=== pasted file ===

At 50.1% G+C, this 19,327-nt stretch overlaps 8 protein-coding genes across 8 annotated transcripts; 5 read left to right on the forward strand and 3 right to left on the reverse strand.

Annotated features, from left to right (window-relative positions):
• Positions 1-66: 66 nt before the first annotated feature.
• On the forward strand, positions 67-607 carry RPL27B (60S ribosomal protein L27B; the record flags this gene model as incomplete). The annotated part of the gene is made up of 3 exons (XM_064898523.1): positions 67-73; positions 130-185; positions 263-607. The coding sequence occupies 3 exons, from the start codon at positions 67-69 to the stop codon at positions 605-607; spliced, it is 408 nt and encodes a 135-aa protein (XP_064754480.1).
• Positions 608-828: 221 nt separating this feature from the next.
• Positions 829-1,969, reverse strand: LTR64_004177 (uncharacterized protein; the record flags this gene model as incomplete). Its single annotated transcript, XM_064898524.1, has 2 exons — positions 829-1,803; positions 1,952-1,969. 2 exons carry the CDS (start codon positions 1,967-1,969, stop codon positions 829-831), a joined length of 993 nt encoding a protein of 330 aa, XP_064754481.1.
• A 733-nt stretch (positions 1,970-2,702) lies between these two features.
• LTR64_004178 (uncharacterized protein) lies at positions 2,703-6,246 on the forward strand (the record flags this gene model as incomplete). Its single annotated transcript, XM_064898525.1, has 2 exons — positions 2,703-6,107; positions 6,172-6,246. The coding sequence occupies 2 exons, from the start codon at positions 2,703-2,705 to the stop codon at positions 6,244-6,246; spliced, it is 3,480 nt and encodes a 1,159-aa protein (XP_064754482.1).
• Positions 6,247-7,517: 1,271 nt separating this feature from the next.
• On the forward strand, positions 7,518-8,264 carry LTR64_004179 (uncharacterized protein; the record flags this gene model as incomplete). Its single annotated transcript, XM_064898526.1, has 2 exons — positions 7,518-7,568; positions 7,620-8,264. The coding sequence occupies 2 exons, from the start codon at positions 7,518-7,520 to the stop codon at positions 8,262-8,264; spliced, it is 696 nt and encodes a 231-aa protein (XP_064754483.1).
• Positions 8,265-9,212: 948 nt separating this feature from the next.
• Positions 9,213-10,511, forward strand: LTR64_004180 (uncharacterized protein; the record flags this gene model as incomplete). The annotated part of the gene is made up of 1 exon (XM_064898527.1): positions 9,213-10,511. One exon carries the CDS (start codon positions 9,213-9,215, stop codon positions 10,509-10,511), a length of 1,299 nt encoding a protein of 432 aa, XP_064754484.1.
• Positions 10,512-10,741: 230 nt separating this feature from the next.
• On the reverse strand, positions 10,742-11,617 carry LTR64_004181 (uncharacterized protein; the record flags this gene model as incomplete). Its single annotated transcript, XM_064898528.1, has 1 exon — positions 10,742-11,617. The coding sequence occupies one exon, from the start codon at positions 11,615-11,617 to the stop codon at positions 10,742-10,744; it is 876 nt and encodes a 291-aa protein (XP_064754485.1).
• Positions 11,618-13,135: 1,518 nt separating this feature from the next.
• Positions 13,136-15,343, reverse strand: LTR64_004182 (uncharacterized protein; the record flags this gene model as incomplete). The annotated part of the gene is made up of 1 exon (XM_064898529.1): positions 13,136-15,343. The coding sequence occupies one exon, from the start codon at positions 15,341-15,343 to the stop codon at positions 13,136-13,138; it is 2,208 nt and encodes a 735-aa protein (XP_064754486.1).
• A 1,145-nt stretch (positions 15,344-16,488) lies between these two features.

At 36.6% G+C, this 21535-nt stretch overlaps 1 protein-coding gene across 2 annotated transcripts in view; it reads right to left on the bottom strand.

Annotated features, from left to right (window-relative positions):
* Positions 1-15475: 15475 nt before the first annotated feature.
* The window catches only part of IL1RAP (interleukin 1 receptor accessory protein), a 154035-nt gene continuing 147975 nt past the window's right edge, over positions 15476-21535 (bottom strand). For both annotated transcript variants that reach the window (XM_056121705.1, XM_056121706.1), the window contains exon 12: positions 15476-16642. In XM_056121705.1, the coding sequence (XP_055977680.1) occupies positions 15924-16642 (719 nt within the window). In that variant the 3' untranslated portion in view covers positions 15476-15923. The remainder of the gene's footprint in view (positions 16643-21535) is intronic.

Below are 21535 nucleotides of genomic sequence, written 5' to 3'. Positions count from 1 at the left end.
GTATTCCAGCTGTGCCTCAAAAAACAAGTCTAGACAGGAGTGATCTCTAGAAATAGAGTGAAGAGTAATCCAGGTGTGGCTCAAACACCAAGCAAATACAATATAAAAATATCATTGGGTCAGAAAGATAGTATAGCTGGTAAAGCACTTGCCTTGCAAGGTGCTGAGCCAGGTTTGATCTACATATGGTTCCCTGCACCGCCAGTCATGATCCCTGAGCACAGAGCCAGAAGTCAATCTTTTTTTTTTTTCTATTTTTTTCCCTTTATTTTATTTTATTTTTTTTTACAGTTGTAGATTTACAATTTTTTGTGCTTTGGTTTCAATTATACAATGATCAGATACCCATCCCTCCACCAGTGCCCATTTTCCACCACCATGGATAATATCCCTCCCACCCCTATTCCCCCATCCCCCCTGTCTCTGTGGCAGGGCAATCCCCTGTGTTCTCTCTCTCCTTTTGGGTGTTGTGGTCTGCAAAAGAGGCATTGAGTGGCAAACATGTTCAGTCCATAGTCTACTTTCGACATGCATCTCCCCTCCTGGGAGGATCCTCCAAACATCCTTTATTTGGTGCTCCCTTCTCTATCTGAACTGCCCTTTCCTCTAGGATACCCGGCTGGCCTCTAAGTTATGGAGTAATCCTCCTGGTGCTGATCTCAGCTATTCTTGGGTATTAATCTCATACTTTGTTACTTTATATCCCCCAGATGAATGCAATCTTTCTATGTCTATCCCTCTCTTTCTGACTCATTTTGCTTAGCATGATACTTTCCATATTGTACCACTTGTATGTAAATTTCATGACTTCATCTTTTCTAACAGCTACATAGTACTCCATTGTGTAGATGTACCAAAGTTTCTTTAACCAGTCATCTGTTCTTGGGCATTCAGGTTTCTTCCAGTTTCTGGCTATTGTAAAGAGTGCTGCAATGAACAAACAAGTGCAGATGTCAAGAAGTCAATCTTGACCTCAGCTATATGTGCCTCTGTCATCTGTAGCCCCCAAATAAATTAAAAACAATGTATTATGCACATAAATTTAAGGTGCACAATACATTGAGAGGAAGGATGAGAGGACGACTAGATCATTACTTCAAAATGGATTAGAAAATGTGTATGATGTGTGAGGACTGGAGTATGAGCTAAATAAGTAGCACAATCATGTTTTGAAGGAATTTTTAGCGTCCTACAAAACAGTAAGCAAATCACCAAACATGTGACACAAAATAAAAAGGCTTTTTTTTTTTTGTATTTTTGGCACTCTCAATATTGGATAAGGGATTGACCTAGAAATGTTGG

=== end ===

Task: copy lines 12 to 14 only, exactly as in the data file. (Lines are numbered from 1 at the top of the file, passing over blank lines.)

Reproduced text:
• Positions 9,213-10,511, forward strand: LTR64_004180 (uncharacterized protein; the record flags this gene model as incomplete). The annotated part of the gene is made up of 1 exon (XM_064898527.1): positions 9,213-10,511. One exon carries the CDS (start codon positions 9,213-9,215, stop codon positions 10,509-10,511), a length of 1,299 nt encoding a protein of 432 aa, XP_064754484.1.
• Positions 10,512-10,741: 230 nt separating this feature from the next.
• On the reverse strand, positions 10,742-11,617 carry LTR64_004181 (uncharacterized protein; the record flags this gene model as incomplete). Its single annotated transcript, XM_064898528.1, has 1 exon — positions 10,742-11,617. The coding sequence occupies one exon, from the start codon at positions 11,615-11,617 to the stop codon at positions 10,742-10,744; it is 876 nt and encodes a 291-aa protein (XP_064754485.1).